Jul 17 2011
Generally, I think most scenes should build on their preceding scenes. Here are some transitions that might help.
1. A character gets a text/call or otherwise learns something that relates to the next scene. For example, pretty much every Law and Order case gets saved by a phone call notifying the detectives that the harbor unit just found the body in the river. Whatever the detectives were talking about before the phone call, this is a really easy way to pivot the story towards the next scene (investigating the body).
2. A character does something in the first scene that leads into the second.
- BAD: John talks with his romantic interest in scene 1 and fights with his boss in scene 2. This will probably feel awkward because the two scenes don’t appear to be connected in any way.
- BETTER: John has a spat with his girlfriend in scene 1 because she thinks he’s not making enough money. The fight makes him late to work (scene 2). At work, John’s boss gets upset that his personal issues are affecting his work and informs him that he won’t be getting a promotion/raise. This is more coherent because we can see much more clearly how the two scenes are related.
3. The first scene somehow foreshadows the next one. For example, if Spiderman finds some OsCorp gear at a crime scene (like a Power Rangers mask or something), it’d make sense if the next scene had Spiderman trying to figure out how Norman Osborne (the Green Goblin) was connected to the crime. If you’re not ready to have him leap into that part of the case yet, maybe it’s just a side-element of the second scene. For example, maybe Peter Parker goes to school the next morning and thinks more about the case in the background, while the focus of the second scene is him doing something else like talking to Mary Jane. Maybe his conversation with Mary Jane somehow leads him to realize something about the crime he’s looking at and/or is somehow otherwise thematically appropriate for some issue he’s dealing with as a superhero.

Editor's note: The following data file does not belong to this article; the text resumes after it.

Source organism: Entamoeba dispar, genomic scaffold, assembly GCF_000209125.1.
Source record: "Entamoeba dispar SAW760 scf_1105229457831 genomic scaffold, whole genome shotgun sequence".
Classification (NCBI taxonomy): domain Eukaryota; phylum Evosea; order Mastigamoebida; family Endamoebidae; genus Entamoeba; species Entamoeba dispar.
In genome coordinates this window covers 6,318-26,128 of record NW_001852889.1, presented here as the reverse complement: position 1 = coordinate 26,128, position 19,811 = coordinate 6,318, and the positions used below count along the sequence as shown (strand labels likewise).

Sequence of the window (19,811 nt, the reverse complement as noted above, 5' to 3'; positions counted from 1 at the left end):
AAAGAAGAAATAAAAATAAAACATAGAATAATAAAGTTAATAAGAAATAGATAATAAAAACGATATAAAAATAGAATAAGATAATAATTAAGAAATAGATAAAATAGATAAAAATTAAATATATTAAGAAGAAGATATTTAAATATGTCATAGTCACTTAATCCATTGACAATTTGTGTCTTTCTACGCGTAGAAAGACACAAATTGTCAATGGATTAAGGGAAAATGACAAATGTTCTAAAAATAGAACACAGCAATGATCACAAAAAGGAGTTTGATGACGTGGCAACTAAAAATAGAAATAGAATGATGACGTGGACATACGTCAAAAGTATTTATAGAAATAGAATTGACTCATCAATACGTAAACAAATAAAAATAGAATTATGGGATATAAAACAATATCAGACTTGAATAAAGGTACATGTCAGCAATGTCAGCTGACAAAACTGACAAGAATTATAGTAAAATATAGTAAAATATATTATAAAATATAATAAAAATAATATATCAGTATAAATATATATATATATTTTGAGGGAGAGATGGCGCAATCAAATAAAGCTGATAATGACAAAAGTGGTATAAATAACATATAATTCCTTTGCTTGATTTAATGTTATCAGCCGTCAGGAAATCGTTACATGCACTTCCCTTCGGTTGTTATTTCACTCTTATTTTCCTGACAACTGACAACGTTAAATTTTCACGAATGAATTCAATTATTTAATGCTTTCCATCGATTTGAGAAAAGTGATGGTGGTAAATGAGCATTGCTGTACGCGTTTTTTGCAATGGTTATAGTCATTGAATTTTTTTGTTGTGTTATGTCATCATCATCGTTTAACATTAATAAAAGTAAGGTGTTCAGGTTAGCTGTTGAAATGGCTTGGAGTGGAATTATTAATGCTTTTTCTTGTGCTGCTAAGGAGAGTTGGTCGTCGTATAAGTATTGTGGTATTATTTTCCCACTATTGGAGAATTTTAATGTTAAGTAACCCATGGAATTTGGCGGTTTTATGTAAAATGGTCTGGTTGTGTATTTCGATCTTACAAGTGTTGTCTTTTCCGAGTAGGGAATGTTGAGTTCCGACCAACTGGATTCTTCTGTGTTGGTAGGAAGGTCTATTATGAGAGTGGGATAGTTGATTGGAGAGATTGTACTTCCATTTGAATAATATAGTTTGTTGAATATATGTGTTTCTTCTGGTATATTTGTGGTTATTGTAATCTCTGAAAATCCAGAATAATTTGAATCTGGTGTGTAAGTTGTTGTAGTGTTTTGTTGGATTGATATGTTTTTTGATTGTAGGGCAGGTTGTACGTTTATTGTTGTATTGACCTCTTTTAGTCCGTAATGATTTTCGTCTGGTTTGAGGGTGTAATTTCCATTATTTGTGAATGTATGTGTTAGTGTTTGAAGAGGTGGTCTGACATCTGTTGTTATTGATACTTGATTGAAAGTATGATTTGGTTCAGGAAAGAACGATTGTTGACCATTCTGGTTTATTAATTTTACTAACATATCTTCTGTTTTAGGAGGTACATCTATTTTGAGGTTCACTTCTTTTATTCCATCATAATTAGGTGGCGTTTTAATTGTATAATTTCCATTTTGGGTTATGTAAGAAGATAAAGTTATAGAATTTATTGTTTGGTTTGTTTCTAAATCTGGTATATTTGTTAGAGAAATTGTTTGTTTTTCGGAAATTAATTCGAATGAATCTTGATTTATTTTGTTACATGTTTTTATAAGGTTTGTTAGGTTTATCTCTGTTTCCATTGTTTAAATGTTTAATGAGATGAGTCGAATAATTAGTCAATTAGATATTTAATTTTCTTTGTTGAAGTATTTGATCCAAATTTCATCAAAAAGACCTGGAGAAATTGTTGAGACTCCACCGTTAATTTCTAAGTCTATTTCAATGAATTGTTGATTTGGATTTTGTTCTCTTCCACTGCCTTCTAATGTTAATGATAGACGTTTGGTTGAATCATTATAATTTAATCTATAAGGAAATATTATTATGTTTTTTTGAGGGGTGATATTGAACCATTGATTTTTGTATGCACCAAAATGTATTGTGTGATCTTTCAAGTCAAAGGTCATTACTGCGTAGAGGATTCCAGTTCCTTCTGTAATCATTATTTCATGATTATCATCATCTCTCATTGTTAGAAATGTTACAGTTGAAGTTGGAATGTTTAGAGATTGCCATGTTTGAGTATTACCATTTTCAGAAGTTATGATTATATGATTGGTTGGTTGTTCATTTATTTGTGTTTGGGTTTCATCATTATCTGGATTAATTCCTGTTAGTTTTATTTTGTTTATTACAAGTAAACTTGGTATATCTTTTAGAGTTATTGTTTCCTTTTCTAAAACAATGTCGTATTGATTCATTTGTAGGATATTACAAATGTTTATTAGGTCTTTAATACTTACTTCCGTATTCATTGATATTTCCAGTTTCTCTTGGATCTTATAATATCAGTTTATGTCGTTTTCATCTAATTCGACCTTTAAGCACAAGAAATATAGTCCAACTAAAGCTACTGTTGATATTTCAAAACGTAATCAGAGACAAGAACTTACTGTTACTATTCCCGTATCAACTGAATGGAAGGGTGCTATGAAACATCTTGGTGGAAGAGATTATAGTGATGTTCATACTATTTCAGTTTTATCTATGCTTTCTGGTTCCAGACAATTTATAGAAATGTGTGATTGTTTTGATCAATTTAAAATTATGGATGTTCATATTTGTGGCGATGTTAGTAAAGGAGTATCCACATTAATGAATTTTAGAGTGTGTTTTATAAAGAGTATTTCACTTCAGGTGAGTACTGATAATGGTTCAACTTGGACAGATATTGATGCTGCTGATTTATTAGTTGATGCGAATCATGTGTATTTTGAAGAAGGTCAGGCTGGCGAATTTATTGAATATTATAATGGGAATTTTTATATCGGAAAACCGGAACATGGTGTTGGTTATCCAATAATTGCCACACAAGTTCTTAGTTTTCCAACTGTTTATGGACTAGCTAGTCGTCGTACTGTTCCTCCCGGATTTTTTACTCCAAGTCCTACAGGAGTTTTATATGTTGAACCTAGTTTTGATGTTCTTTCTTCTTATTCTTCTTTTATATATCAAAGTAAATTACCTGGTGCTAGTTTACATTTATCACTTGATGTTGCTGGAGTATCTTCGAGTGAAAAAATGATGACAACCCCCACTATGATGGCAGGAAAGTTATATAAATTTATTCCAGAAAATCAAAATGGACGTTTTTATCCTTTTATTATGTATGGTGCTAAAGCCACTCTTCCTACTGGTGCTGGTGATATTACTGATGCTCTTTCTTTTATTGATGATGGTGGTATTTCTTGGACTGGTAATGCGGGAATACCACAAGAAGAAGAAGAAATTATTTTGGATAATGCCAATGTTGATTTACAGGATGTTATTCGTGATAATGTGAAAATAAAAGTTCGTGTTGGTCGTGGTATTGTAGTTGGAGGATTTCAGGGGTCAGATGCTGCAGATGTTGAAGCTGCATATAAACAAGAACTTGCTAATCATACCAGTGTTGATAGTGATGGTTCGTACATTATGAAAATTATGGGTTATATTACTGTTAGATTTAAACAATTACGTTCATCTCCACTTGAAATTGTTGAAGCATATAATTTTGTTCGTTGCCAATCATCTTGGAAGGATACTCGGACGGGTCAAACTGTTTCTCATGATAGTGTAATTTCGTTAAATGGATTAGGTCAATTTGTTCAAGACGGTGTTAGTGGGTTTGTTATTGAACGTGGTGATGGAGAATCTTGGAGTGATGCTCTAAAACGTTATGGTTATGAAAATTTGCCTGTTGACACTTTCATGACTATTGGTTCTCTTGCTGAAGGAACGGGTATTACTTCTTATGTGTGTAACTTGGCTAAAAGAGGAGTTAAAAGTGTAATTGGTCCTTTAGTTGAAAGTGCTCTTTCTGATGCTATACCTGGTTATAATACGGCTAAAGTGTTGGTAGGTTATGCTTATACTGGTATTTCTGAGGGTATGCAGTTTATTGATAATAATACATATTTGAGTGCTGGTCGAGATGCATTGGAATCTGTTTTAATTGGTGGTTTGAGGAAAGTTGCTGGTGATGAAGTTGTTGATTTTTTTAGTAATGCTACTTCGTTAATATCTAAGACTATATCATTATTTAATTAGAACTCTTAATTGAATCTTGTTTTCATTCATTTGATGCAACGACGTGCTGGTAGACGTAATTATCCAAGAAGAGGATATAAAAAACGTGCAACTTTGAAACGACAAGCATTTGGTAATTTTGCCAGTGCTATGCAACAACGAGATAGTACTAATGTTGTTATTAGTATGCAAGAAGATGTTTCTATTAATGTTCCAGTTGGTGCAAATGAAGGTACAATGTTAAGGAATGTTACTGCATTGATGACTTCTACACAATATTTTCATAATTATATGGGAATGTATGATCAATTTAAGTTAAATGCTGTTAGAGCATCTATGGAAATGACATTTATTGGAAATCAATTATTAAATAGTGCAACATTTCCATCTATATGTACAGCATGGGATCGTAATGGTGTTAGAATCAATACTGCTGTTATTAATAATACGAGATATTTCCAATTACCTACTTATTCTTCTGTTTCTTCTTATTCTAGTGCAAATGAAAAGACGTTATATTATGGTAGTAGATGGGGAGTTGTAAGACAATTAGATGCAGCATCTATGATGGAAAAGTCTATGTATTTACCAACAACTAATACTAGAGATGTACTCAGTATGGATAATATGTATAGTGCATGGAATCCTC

4. I would generally recommend keeping your plot arcs more related than not. For example, if the book is about John, his romantic side-arc shouldn’t feel like a completely different story than his job struggles. One way to fit them together into a single story is to do scenes where they both come into play. For example, in the above example, John’s late to work because he got in a fight with his girlfriend, so we can see how the problems from one arc bleed over into the other. The solutions can also bleed over.
5. The trickiest sort of scene-transition is probably between different point-of-view characters that have not met and aren’t obviously connected yet. Let’s say you’re writing a novel where the two point-of-views are a superhero and supervillain that haven’t interacted yet. Even though they haven’t met, you could still probably make the separate narratives feel coherent by having them deal with some common issues.
- Common themes: For example, maybe both characters are dealing with being really special and/or having more power than the average person could dream of.
- Common events: For example, maybe both characters have been influenced by the same event (or very similar events). If the origin story features the villain’s father dying to save the future hero, the villain might grow up bitterly thinking of the father he never had and the hero might regard his sacrifice as a noble example to try to live up to.
- Foreshadowed relationship: Well, it’s pretty obvious in this case that a superhero and a villain will clash, but foreshadowing the relationship might be helpful if it’s not patently obvious to readers. (For example, if the second character only gradually becomes villainous, readers might get bored with him if they don’t get some impression of why he matters).